It is also possible to have multiple implementations - with different balance of properties or specialisations - that are all based on one common algorithm.
    Right 98% of the time, and don't care about the other 3%.

  8. #8
    Guest Sebastiani's Avatar
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    Quote Originally Posted by grumpy View Post
    You're missing the point that principles and theory are independent of implementation.
    Development of theory can inform implementation strategies, and vice versa, but neither is always necessary for the other.

    It is also possible to have multiple implementations - with different balance of properties or specialisations - that are all based on one common algorithm.
    Fair enough, maybe I was just being too pedantic...
    Code:
    bool fun(bool value)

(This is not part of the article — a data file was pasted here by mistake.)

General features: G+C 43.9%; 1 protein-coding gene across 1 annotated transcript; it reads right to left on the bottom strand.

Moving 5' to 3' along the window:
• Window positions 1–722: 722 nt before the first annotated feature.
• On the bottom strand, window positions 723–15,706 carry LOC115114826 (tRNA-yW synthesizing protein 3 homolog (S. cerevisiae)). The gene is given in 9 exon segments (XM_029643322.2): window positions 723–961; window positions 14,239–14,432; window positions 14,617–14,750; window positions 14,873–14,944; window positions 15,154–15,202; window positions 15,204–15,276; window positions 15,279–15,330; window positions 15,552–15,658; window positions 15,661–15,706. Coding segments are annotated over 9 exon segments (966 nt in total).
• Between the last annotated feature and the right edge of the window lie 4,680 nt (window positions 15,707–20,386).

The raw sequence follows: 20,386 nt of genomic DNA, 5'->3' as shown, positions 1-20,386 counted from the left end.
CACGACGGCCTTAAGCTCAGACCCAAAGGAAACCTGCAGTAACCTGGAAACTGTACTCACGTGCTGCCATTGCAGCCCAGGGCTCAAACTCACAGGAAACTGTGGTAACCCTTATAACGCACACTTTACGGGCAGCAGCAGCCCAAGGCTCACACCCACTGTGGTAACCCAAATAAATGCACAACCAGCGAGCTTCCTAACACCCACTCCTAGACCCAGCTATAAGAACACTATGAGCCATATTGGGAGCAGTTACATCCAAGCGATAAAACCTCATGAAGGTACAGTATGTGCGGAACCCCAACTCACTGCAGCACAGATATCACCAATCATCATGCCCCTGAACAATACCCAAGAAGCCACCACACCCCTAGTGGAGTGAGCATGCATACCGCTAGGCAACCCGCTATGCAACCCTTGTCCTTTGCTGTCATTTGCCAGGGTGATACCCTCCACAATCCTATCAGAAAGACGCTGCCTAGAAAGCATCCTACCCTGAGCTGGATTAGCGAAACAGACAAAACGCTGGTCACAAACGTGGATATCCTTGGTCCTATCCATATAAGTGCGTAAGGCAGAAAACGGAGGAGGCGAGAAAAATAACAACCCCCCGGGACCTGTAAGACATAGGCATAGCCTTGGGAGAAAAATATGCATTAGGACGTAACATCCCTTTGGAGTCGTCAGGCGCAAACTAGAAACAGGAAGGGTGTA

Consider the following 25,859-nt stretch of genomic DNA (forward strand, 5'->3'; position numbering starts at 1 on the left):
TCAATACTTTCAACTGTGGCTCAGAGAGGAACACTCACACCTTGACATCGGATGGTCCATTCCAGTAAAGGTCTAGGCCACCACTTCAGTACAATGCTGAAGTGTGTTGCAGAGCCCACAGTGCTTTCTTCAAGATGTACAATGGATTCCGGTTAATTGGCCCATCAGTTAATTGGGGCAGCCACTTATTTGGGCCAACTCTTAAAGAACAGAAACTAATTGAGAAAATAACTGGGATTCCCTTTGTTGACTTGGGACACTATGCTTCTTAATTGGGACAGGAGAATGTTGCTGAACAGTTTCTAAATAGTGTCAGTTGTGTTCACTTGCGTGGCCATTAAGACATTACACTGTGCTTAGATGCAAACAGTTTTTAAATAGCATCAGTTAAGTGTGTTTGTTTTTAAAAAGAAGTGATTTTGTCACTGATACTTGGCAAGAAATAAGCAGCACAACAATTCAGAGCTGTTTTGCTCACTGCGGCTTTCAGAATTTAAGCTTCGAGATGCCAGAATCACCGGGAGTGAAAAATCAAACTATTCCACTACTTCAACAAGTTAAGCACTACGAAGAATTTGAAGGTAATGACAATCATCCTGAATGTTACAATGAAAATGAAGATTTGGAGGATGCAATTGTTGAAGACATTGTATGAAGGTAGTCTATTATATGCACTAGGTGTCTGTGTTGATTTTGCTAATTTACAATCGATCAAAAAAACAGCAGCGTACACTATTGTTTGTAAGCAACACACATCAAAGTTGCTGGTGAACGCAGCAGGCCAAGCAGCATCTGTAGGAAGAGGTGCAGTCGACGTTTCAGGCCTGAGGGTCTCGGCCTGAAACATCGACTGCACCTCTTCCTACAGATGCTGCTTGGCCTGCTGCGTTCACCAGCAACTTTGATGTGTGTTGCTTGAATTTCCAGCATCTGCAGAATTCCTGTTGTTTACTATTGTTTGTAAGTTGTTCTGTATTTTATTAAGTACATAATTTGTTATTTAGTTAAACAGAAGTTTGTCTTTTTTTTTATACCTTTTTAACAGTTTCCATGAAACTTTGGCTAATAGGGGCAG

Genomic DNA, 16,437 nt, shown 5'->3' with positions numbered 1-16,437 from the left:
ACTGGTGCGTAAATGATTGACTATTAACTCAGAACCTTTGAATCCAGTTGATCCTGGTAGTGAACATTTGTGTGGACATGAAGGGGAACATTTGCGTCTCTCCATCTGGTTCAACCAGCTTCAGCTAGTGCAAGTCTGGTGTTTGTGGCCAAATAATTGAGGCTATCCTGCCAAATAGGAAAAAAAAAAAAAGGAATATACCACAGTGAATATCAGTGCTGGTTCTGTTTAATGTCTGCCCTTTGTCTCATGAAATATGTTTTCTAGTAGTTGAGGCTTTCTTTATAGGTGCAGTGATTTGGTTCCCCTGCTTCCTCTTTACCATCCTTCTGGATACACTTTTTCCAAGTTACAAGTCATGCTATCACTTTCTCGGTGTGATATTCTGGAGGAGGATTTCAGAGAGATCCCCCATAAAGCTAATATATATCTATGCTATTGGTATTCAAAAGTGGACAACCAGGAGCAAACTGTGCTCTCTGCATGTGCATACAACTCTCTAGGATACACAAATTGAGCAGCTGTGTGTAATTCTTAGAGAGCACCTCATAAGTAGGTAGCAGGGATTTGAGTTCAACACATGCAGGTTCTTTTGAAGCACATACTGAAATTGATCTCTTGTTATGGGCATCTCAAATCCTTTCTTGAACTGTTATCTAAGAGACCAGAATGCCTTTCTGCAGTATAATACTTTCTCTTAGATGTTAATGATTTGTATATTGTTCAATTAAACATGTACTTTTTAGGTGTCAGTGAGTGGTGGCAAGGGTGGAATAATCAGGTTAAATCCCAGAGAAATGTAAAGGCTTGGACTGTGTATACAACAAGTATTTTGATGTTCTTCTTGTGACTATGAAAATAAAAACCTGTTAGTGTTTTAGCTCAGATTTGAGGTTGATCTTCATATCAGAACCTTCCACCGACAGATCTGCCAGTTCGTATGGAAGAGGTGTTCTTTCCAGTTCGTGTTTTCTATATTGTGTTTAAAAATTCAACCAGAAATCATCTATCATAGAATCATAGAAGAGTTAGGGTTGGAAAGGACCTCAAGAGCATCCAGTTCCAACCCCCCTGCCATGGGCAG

{
        return std::pow(std::exp(1), std::complex<float>(0, 1) 
        * std::complex<float>(std::atan(1)*(1 << (value + 2))))
        .real() > 0;
    }

  9. #9
    Master Apprentice phantomotap's Avatar
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    You're missing the point that principles and theory are independent of implementation. Development of theory can inform implementation strategies, and vice versa, but neither is always necessary for the other.
    O_o

    I see what you are saying, but I'd argue that implementation without application of existing theory is just impromptu rediscovery and in as much as "implementation" exists without code also the opposite making both always necessary.

    Soma
    “Often out of periods of losing come the greatest strivings toward a new winning streak.” -- Fred Rogers